NFL history is littered with QB2s waiting for their shot. Most of them, like the 49ers' starter, thought they too were better than the guy atop the depth chart.
Only a handful of them got a chance to prove it. Fewer still could actually claim that they deserved first-string consideration in the first place. And unseating a legend? You can count those guys on one hand, Jimmy G.
That's not to say it's impossible, though. Check out the seven best Hall of Famer backups to ever ascend to a starting QB role.
7. Marc Bulger
Draft year: 2000
Accolades: 2x Pro Bowler
"The Greatest Show on Turf" looked about ready to pack it up in 2003. That's when Bulger took over for an injured Kurt Warner and guided the Rams back from an 0-5 start. His passer rating? A very impressive 101.5, enough to end Warner's wonderful run in St. Louis the next year.
6. Frank Reich
Draft year: 1985
Accolades: Led the biggest comeback in NFL history
So what if the Colts' current head coach didn't start a game in the 1992 regular season? Reich subbed in for Jim Kelly in the '92 Wild Card and engineered a 32-point comeback. That's enough to warrant a spot on this list.
5. Craig Morton
Draft year: 1965
Morton started out as Don Meredith's backup. Then, depending on Tom Landry's mood, he either was the Cowboys' QB1 or Roger Staubach's backup. Despite a nasty Super Bowl V interception, Morton was integral to the 1970 Cowboys' season. Years later, he became the first QB ever to lead two different teams to the Super Bowl (Cowboys, Broncos).
4. Tobin Rote
Draft year: 1950
Accolades: 1957 NFL Champion, 2x Pro Bowler
Do yourself a favor and look up Tobin Rote. He led the league in touchdown passes in 1955 and 1956 -- only to be replaced by Bart Starr in Green Bay. Rote was traded to Detroit in 1957, where he backed up another Hall of Famer in Bobby Layne. In the 1957 Western Division Championship game, Rote was thrown into duty for Layne and led the Lions to a comeback win with three touchdown drives in five minutes. Not bad for a QB2.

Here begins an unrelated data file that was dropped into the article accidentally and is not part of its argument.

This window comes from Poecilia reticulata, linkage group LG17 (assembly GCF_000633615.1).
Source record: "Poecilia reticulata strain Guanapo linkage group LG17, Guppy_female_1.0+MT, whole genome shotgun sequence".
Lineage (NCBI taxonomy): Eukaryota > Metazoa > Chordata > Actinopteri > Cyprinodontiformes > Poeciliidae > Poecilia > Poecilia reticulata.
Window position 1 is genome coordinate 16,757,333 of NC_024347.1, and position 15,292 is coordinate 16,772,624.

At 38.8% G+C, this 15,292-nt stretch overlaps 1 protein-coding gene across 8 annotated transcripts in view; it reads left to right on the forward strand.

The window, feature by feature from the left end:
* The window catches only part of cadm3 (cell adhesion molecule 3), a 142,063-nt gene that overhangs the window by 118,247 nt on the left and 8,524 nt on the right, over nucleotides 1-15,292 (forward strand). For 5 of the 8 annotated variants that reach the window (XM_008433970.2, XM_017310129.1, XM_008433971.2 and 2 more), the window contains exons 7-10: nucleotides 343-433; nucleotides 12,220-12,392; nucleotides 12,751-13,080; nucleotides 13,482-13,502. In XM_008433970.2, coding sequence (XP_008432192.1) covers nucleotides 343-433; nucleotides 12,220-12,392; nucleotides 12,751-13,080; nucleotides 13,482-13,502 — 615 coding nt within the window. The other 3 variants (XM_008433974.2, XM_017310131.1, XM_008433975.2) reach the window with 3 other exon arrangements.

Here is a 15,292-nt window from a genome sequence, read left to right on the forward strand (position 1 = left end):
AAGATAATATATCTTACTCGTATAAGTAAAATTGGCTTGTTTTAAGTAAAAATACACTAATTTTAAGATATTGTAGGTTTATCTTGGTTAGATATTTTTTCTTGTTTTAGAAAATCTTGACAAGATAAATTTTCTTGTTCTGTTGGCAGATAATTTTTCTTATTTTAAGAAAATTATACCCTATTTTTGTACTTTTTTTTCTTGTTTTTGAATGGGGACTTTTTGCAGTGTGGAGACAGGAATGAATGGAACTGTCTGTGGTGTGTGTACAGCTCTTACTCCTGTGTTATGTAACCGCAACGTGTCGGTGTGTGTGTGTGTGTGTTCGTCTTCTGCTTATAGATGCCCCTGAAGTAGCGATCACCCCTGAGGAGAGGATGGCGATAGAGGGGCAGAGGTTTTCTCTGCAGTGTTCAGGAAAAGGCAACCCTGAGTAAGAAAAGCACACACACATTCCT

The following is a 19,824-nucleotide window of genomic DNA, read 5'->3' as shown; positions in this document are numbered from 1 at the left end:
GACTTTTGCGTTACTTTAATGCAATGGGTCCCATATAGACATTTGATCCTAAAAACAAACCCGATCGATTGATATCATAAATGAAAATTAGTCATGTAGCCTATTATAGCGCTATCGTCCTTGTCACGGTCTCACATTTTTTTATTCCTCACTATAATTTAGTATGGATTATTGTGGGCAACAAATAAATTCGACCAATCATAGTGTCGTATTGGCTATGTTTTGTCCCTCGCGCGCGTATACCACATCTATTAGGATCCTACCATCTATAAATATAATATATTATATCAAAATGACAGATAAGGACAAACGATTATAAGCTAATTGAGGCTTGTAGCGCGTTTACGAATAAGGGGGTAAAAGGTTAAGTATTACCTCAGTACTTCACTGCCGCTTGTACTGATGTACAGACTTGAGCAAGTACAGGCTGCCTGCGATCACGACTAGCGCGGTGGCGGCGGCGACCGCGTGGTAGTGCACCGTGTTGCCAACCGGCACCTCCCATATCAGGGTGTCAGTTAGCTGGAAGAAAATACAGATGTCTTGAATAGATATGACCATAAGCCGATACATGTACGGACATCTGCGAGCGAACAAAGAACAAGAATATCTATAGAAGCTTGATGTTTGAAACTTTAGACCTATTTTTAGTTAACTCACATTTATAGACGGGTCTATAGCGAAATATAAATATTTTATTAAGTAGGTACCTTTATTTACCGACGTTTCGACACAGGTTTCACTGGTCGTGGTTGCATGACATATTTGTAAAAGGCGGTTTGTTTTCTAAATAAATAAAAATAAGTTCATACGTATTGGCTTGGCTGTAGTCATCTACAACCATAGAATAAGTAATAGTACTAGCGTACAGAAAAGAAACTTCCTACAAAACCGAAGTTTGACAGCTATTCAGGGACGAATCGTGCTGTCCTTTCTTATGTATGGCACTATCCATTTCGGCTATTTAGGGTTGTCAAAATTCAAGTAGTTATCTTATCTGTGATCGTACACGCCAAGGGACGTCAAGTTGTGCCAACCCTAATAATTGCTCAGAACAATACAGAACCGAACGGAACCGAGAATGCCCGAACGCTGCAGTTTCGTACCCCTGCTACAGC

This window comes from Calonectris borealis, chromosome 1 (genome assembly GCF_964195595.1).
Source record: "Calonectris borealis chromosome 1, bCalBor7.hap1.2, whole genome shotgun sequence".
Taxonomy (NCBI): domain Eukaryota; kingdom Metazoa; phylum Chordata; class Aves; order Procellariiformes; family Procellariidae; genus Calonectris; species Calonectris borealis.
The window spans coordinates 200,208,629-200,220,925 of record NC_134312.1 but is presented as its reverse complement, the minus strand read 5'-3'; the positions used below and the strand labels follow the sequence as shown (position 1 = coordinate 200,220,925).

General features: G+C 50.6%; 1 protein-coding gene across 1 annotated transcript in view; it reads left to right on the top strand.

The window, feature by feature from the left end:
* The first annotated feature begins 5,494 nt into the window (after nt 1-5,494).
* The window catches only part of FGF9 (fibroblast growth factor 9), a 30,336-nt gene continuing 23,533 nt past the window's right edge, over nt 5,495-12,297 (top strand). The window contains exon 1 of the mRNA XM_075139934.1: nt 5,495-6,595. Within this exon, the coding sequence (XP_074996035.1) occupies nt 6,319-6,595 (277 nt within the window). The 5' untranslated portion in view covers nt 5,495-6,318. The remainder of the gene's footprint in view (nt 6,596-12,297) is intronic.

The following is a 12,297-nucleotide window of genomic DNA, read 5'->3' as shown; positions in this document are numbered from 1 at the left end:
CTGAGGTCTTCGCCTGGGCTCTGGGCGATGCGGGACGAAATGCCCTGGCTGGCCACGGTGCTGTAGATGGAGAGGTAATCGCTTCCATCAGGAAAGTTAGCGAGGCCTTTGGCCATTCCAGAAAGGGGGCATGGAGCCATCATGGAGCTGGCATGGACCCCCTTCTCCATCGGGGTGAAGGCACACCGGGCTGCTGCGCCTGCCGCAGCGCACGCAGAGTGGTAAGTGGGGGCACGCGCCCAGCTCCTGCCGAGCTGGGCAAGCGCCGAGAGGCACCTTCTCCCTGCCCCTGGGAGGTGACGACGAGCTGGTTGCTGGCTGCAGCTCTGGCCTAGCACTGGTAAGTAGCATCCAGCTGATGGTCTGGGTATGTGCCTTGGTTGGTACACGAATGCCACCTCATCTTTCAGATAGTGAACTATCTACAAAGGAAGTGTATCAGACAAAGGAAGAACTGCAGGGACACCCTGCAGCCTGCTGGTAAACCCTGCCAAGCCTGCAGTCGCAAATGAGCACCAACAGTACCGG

3. Earl Morrall
Draft year: 1956
Accolades: 1968 NFL MVP, 3x Super Bowl Champion, 1968 NFL Champion, 2x First-Team All-Pro, 2x Pro Bowler
Earl Edwin Morrall is arguably the greatest backup QB of all time. Despite having a Pro Bowl year as the 49ers starting QB in 1957, Morrall was traded to the Lions in 1958 and would go onto play for six teams in his 21-year career. During his stints he became an understudy for four Hall of Famers -- Y.A. Tittle, Len Dawson, Fran Tarkenton, and Johnny Unitas. In 1964, after Unitas suffered an arm injury, 34-year-old Morrall became starting QB of the Colts and won league MVP. He stepped in again for an injured Unitas in Super Bowl V, and again in 1972 when the undefeated Miami Dolphins needed an emergency starter for the injured Bob Griese.
One more awesome footnote: Morrall served as the QBs coach at Miami, where he tutored Jim Kelly, Bernie Kosar, and Vinny Testaverde. Pretty cool, Earl.
2. Aaron Rodgers
Draft year: 2005
Just picturing Rodgers holding a clipboard now seems ridiculous. But that's exactly what No. 12 did from 2005 to 2008, when he sat behind Brett Favre. In 2008, Rodgers became the full time starter and ascended into the Hall Mary-throwing, Discount Double Checking force he is today.
1. Steve Young
Draft year: 1984
Few teams ease away from their franchise's best all-time quarterback gracefully. Only one (so far) has done it in style; after four years behind Joe Montana, the Niners swapped him with another future Hall of Famer in Steve Young in 1992. The end result? A record-breaking Super Bowl XXIX victory and two regular season MVP awards for Young.